Foodborne Illness Investigation Exposes Weakness in Meat and Poultry Inspection System
A recent outbreak of multi-drug resistant Salmonella Newport has drawn attention to fatal flaws in the nation’s meat and poultry inspection system. The outbreak has resulted in at least 60 hospitalizations and two deaths so far. Weak regulations hamper authorities’ ability to identify and protect consumers from the pathogen and others like it.
A new report issued last month by the CDC described the ongoing investigation into the outbreak. Unlike most Salmonella, the outbreak strain is resistant to azithromycin and ciprofloxacin, antibiotics commonly used to treat salmonellosis. CDC estimates that one in three victims of the outbreak received an antibiotic that was ineffective.
To avoid getting sick, authorities are recommending that consumers avoid undercooked beef and soft cheeses made with raw milk. But consumer advocates warn that more fundamental reform of the nation’s meat and poultry inspection system is needed to protect consumers.
- First, the U.S. Department of Agriculture’s Food Safety and Inspection Service (FSIS) does not consider beef harboring the dangerous pathogens associated with the outbreak to be adulterated and thus does not prohibit it from being sold to consumers.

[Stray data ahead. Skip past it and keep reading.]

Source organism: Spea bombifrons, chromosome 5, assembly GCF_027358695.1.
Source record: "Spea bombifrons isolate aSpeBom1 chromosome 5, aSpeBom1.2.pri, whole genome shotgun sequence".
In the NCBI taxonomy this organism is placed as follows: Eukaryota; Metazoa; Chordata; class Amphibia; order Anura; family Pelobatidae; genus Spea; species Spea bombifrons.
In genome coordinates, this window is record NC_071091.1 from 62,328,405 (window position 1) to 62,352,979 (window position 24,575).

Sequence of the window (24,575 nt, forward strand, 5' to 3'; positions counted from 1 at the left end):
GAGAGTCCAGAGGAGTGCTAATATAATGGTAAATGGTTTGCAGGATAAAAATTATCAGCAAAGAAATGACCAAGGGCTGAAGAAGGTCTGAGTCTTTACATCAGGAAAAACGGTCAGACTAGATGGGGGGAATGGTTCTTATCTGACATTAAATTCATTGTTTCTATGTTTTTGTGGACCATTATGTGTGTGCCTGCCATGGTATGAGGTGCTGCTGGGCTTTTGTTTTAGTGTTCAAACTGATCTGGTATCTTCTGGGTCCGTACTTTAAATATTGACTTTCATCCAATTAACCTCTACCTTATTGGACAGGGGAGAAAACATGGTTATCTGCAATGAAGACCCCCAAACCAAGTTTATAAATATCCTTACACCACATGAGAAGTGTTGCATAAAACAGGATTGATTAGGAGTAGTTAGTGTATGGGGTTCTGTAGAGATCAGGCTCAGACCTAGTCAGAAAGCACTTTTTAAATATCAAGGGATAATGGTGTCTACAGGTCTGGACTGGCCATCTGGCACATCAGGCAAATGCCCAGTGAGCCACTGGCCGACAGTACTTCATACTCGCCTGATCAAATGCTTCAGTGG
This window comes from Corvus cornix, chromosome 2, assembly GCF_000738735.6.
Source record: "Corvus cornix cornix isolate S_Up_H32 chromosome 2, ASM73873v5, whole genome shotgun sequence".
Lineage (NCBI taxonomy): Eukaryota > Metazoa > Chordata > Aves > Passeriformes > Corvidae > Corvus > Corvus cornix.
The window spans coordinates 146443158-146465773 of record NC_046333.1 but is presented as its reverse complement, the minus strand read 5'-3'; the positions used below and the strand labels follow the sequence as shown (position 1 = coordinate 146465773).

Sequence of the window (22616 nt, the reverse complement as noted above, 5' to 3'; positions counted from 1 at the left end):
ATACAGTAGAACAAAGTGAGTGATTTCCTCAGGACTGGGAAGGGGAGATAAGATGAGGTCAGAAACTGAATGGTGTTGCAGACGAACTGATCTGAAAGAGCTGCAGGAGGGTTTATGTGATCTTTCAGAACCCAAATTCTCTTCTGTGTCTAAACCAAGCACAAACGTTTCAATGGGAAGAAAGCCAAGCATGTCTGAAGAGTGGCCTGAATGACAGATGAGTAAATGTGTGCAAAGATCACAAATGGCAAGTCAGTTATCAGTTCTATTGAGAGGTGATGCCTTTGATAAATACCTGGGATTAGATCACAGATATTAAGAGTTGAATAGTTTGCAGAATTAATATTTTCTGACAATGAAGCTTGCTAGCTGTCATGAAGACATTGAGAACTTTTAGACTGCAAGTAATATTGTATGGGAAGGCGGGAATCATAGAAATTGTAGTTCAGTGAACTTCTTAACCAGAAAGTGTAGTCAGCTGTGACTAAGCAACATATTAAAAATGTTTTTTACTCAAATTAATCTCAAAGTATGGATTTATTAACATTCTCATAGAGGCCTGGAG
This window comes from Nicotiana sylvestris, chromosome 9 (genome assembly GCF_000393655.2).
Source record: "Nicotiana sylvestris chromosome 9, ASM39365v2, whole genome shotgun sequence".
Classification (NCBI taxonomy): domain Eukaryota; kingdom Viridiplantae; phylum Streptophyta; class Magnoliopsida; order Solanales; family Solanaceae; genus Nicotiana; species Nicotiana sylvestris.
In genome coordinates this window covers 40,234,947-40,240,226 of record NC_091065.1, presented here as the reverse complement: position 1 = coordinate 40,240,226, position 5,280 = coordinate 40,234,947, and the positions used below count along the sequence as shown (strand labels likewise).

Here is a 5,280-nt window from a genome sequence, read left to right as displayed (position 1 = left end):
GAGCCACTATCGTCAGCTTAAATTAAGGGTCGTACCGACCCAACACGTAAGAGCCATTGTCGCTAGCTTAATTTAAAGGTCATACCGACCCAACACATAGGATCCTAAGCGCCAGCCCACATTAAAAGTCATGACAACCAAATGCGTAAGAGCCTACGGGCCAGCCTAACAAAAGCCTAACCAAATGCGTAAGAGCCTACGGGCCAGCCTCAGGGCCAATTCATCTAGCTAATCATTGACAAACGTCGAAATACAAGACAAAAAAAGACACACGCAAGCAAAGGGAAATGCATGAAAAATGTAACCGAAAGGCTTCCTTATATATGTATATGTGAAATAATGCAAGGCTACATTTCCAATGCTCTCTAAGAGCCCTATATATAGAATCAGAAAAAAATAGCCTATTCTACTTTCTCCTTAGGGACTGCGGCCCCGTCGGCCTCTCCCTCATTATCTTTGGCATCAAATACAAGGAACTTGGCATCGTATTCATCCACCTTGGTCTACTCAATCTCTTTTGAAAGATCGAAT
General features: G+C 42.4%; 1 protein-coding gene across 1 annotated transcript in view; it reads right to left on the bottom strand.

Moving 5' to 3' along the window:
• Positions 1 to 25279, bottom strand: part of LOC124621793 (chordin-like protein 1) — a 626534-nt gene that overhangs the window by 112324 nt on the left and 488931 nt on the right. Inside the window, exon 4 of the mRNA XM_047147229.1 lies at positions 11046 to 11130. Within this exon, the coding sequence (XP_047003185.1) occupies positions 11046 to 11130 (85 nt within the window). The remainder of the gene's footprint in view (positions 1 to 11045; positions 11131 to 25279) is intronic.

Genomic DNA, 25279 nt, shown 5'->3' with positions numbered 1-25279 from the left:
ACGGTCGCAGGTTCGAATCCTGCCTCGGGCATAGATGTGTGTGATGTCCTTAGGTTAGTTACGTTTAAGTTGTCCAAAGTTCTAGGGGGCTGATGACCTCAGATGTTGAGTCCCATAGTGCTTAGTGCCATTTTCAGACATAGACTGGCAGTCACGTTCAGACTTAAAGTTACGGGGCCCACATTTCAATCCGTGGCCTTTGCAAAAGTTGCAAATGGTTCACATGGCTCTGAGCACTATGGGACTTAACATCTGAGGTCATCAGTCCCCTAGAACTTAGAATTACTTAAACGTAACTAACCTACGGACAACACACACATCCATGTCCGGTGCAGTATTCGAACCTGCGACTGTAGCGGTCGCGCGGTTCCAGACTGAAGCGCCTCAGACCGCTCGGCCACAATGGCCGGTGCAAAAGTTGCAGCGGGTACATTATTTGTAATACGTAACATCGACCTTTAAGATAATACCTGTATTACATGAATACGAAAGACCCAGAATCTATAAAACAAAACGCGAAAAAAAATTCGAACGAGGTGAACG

During rulemaking that culminated in 2014, FSIS rejected consumer advocates’ calls for stricter regulation of foods contaminated with outbreak strains of Salmonella. Instead, the agency has required epidemiological, microbiological, and trace back evidence to determine that a product is “associated with” or “linked to” an illness outbreak. Critics have argued that this policy has resulted in prolonged periods of inaction, even when the evidence seemed to leave little doubt as to the source of the illnesses.
At the time of the report, FSIS had not indicated any plans to revisit its position on Salmonella contamination in meat and poultry. Meanwhile, both outbreak strains and “closely related” strains of Salmonella Newport have been identified by FSIS in samples at three different Texas slaughter and processing facilities. Between June of 2018 and March of 2019, the Centers for Disease Control and Prevention (CDC) identified 255 confirmed cases in 32 U.S. states.